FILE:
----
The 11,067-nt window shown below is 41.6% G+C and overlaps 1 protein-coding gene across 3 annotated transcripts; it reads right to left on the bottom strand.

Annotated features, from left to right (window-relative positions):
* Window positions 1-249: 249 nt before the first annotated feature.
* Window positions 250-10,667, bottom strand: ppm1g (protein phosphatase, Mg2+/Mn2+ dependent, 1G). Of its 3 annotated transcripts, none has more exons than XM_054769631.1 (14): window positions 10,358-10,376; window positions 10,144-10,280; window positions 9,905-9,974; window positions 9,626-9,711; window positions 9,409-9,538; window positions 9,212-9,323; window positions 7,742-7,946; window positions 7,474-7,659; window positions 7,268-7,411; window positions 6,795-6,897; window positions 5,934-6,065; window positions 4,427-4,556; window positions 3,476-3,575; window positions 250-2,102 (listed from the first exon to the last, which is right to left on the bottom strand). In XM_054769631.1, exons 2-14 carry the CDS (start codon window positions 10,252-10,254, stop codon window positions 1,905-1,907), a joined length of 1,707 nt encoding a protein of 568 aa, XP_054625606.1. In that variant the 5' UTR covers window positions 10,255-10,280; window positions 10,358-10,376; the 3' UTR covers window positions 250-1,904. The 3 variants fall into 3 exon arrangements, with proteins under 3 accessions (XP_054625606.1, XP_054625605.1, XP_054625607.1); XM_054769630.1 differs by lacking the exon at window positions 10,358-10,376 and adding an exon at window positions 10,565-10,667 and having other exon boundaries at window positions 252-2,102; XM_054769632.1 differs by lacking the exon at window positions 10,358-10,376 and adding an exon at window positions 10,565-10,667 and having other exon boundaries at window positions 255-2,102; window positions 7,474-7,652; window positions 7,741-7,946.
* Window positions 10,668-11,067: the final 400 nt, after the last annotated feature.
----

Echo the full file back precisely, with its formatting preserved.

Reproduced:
The 11,067-nt window shown below is 41.6% G+C and overlaps 1 protein-coding gene across 3 annotated transcripts; it reads right to left on the bottom strand.

Annotated features, from left to right (window-relative positions):
* Window positions 1-249: 249 nt before the first annotated feature.
* Window positions 250-10,667, bottom strand: ppm1g (protein phosphatase, Mg2+/Mn2+ dependent, 1G). Of its 3 annotated transcripts, none has more exons than XM_054769631.1 (14): window positions 10,358-10,376; window positions 10,144-10,280; window positions 9,905-9,974; window positions 9,626-9,711; window positions 9,409-9,538; window positions 9,212-9,323; window positions 7,742-7,946; window positions 7,474-7,659; window positions 7,268-7,411; window positions 6,795-6,897; window positions 5,934-6,065; window positions 4,427-4,556; window positions 3,476-3,575; window positions 250-2,102 (listed from the first exon to the last, which is right to left on the bottom strand). In XM_054769631.1, exons 2-14 carry the CDS (start codon window positions 10,252-10,254, stop codon window positions 1,905-1,907), a joined length of 1,707 nt encoding a protein of 568 aa, XP_054625606.1. In that variant the 5' UTR covers window positions 10,255-10,280; window positions 10,358-10,376; the 3' UTR covers window positions 250-1,904. The 3 variants fall into 3 exon arrangements, with proteins under 3 accessions (XP_054625606.1, XP_054625605.1, XP_054625607.1); XM_054769630.1 differs by lacking the exon at window positions 10,358-10,376 and adding an exon at window positions 10,565-10,667 and having other exon boundaries at window positions 252-2,102; XM_054769632.1 differs by lacking the exon at window positions 10,358-10,376 and adding an exon at window positions 10,565-10,667 and having other exon boundaries at window positions 255-2,102; window positions 7,474-7,652; window positions 7,741-7,946.
* Window positions 10,668-11,067: the final 400 nt, after the last annotated feature.